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18 responses to “332. Simple Simpson

  1. This is the final episode directed by Jim Reardon. He will be missed.

  2. Does Matt Groening even have a say in this show anymore? I also wonder if he still draws it, but anyway good, witty and spot on review of this episode Mike!

    • Apparently he still polices the animation to make sure there aren’t any crazy facial expressions.

    • Matt Groening doesn’t even WATCH the show anymore. There are plenty of episodes he’s never seen, or at least that seems to be the case, since I’ve listened to random commentaries from the past few seasons where I get to hear him say “ohhh, I’ve never seen this one!” or “hmm. Don’t remember this one at all.” on a couple episodes.

  3. The reveal is taken wholesale from Monster Island (it’s just a name)

  4. As you mentioned, it’s not a horrible episode (certainly not as bad as the string that preceded it), but I also can’t say it does much for me. I also had a hard time suspending my disbelief that nobody in town would recognize Homer underneath a crude mask. I know this is meant to be a parody of superhero tropes, but come ON.

  5. Like Catch Em, I thought it was a really great episode. It has a nice story between Homer and Lisa, and it is a super hero story. I think the problem is, when they do spoofs like this, you need to think of the source material they are spoofing. Sure, the spoofs of movies in the classic years are superior, but movies change throughout the years, and thus, the spoofs of the movies are going to change as well.

    • I don’t understand what you mean. Movie spoofs change because as time goes on there are more movies to spoof? The quality and sharpness of the parody should be just as good regardless if it’s 1990 or 2010. This episode is an amalgam of superhero stuff, but the most specific bit was the Spider-Man thing. Pie Man kisses Marge upside-down in the rain, which isn’t really a parody, just them redoing that scene from the movie. You’re supposed to laugh, I guess, because you acknowledge the reference, not because they had some comedic slant to it. That’s Family Guy shit.

      • …not to mention that the Spider-Man upside down kiss had already been parodied about a zillion times by the time this episode aired.
        Marcus’s post really makes no sense. Is he saying movies aren’t as good as they were in the 90s? Even if that’s true, theoretically that should make them easier to parody, since there’s more to make fun of. And of course there’s nothing stopping them from parodying older movies. There sure wasn’t anything stopping The Simpsons from parodying Citizen Kane, The Treasure of the Sierra Madre, The Godfather, The Music Man, The Shining… if I tried, I could maybe come up with 100 movies they parodied that were decades old at the time.

      • Meh, I was trying to type with only 4 hours of sleep (same with the other one). I just thought the episode was actually pretty well done as I was laughing a lot during this episode. Between this and the previous episodes, I did not get that much laughs out of an episode since Trilogy of Error. It doesn’t mean this episode is any good compared to the older stuff, but as for everything from 13-15, I thought this was pretty good.

      • *Casablanca For Seniors plays*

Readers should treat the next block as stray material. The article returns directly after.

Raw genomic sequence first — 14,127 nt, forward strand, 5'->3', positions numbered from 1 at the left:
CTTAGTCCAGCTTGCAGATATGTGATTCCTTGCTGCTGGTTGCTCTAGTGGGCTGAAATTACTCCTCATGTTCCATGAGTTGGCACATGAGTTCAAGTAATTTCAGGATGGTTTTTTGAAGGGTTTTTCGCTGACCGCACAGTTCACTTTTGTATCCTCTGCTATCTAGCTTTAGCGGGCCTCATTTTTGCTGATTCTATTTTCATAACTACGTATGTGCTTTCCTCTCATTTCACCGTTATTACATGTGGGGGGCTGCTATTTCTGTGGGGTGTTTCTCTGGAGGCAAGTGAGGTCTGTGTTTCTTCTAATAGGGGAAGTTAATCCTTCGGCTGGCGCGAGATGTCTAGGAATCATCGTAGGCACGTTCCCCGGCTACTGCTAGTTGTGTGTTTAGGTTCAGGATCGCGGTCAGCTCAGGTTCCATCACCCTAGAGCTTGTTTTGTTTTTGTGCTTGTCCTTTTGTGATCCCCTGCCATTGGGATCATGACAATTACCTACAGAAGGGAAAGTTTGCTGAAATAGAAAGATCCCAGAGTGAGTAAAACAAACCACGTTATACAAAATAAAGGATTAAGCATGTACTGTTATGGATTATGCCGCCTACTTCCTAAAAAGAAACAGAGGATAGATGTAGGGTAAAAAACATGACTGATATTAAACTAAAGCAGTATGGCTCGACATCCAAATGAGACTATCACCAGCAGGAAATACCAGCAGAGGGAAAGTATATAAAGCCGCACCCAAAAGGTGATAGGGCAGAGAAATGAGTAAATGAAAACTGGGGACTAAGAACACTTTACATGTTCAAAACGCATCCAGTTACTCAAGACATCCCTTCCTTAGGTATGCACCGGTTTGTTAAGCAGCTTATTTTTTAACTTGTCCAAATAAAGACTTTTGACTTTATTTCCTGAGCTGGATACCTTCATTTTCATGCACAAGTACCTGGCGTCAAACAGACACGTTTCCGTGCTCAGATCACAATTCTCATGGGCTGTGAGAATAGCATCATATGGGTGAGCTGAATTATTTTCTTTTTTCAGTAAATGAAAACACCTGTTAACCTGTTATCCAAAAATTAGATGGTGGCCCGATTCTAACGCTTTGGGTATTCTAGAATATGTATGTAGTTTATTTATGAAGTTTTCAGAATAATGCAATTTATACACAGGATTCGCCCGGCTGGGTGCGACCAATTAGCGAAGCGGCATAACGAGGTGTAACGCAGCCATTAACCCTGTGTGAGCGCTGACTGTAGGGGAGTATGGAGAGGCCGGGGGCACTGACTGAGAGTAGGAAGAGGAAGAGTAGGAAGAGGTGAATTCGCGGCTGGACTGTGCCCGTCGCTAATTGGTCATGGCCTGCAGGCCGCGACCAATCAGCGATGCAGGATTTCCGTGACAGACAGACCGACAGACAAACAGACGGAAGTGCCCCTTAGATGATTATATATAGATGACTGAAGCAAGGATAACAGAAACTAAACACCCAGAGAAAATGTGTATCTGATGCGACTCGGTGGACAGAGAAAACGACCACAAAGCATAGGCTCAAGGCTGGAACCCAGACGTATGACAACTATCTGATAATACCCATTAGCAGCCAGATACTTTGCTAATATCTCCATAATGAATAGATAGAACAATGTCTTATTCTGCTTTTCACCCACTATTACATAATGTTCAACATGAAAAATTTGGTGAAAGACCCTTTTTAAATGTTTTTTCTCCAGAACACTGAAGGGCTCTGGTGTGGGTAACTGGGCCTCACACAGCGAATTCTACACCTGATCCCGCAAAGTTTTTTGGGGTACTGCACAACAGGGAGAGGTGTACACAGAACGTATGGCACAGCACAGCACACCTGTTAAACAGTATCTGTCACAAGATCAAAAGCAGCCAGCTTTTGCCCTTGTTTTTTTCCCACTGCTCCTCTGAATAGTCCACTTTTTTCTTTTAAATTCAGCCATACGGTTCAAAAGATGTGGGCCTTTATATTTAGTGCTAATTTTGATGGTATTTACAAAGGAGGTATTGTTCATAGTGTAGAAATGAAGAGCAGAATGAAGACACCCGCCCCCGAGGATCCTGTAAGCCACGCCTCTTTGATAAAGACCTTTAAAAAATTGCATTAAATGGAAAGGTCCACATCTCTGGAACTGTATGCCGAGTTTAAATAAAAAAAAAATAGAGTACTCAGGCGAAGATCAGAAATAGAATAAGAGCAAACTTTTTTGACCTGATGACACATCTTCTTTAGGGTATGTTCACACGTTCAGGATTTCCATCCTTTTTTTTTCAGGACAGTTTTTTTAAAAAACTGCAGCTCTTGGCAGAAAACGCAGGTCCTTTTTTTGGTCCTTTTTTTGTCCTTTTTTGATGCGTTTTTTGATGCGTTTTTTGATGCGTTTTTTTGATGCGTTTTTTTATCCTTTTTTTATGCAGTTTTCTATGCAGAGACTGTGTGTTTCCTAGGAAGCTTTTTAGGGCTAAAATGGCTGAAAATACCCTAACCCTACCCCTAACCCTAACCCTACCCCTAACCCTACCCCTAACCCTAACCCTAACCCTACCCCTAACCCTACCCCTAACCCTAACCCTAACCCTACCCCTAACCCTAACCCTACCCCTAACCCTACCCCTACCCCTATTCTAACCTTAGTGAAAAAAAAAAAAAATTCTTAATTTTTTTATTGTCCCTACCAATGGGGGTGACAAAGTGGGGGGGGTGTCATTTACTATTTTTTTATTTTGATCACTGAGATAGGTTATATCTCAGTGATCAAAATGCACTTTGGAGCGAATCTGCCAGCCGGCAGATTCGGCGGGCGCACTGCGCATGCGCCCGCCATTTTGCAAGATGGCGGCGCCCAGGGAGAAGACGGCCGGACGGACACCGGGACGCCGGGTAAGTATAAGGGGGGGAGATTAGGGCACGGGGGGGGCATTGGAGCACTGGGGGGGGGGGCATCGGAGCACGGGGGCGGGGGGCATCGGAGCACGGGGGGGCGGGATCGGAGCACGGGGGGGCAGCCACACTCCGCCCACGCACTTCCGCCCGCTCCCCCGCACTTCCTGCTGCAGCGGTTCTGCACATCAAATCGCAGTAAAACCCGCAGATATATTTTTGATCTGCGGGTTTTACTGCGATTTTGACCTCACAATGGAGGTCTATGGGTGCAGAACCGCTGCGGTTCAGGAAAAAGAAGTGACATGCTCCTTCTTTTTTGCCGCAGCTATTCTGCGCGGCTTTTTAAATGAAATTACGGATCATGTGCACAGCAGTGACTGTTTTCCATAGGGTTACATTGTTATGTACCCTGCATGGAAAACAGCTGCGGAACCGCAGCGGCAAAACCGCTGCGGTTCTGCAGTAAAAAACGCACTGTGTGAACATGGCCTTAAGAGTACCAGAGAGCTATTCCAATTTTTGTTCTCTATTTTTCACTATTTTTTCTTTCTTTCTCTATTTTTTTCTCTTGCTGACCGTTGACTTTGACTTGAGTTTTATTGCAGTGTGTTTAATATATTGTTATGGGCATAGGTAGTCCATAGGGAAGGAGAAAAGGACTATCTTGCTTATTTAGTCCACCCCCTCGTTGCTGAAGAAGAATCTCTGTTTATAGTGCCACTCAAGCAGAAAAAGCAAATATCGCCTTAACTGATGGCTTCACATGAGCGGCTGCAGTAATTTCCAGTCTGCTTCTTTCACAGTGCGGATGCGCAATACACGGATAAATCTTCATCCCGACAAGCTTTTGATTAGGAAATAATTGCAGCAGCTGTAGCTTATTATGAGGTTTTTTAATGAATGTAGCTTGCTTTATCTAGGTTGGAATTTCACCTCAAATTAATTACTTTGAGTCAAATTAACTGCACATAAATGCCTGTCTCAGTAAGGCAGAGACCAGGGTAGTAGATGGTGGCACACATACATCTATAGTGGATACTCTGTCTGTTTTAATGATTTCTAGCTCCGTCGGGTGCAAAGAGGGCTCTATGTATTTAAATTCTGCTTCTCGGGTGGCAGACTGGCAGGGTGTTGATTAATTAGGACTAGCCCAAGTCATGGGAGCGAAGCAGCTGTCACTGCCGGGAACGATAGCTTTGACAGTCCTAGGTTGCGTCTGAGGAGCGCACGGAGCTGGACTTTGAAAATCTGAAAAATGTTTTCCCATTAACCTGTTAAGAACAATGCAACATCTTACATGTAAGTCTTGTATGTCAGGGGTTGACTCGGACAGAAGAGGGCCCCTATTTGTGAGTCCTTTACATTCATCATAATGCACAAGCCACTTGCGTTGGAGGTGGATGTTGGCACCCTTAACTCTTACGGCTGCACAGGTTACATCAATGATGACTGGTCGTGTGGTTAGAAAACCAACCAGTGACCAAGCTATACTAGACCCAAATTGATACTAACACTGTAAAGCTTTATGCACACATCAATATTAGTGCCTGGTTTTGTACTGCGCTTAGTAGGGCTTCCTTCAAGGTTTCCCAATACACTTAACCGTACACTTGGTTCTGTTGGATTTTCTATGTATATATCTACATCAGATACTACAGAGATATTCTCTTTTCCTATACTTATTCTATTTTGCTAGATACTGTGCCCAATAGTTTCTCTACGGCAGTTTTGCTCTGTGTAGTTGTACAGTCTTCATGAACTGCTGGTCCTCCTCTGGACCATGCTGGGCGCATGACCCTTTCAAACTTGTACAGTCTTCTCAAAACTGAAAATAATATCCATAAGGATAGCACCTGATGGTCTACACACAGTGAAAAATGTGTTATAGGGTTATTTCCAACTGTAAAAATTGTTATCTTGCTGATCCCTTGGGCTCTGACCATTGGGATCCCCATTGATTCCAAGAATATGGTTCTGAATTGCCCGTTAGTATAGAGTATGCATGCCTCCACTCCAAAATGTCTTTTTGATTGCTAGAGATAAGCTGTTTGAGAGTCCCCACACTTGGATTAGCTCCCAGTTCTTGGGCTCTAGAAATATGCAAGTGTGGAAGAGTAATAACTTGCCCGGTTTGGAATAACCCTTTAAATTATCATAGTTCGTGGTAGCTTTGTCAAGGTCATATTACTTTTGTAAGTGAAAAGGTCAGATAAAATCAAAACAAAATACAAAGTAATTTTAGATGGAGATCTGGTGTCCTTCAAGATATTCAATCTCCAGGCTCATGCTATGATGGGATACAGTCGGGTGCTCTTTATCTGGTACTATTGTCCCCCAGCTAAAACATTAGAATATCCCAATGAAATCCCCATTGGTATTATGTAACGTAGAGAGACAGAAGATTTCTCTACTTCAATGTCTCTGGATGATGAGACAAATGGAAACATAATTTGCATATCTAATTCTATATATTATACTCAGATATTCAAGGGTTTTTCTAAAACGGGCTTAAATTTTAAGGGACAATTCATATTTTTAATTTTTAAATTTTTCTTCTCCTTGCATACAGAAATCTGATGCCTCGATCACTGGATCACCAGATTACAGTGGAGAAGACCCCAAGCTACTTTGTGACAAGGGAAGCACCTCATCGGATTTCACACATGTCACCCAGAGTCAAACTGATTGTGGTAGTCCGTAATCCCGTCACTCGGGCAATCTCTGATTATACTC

{[audio from movie]:-Frankly my dear, I don’t give a- I love you! Let’s get married!}

        Old woman: Oh, it is wonderful!
        Hans Moleman: …..didn’t this movie used to have a war in it?
        Sercurity Guard: You’ve been warned! Come with us!

    • When it comes to The Simpsons spoofing super hero movies, I’d rather watch “Radioactive Man” or “Homer the Whopper.”

  6. For whatever reason, most of the folks at No Homers regarded this episode as the best of Season 15, to the point where they put it on par with the classic era. Which is weird, because when the episode was announced in advance, everyone was crowing on and on about how much it would suck. But I guess it didn’t suck as badly as they thought it would, and when it comes to Zombie Simpsons, that’s really the best you can hope for.

    I do remember thinking this premise was horribly stupid, and that none of the characters’ actions made any sense whatsoever. I gotta say, your suggestion of making the episode about everyone in Springfield humoring Homer’s delusion would make for much better viewing, but I think that’s more clever than the writers care to be.

  7. I seem to remember finding the joke about Homer trying to convince Marge that Santa’s Little Helper was Pie Man funny when I was younger.

  8. Pieman. Everyman. Max Power (UH OH SPAGHETTIOS!). Angry Dad. Mr. X…. oh, and Stonecutter, talk show host (x2), boxer, mascot, astronaut, imitation Krusty, baby-proofer, trucker, hippie, plow-driver, food critic, conceptual artist, grease salesman, carny, mayor, grifter, bodyguard for the mayor, guy on disability, bowling alley clerk, country western manager, garbage commissioner, alien spotter, stalker, mountain climber, undercover reporter, Tomacco farmer, inventor, Smithers, roofer, Poochie, celebrity assistant, writer of hit songs, King Kong, car inventor, rock star, semi-professional bowler, power plant worker, fortune cookie writer, food critic, beer baron, Kwik-E-Mart clerk, homophobe, missionary, cop, trash politician.

    I’m leaving out some and I jumped ahead in time a wee bit but that’s up to and including 90% of the jobs Homer’s had since season 15 and just a couple beyond. Jesus christ. Feel free to add some more, btw.

    Anyway, this episode is more entertaining and watchable than any other episode this season. Probably the best since I AM FURIOUS YELLOW. Not saying much, but it is up there with the 10 best zombie episodes. (probably around # 10, mind you). Aaaaaaaaand… it still isn’t that great, of course. But it’ll do.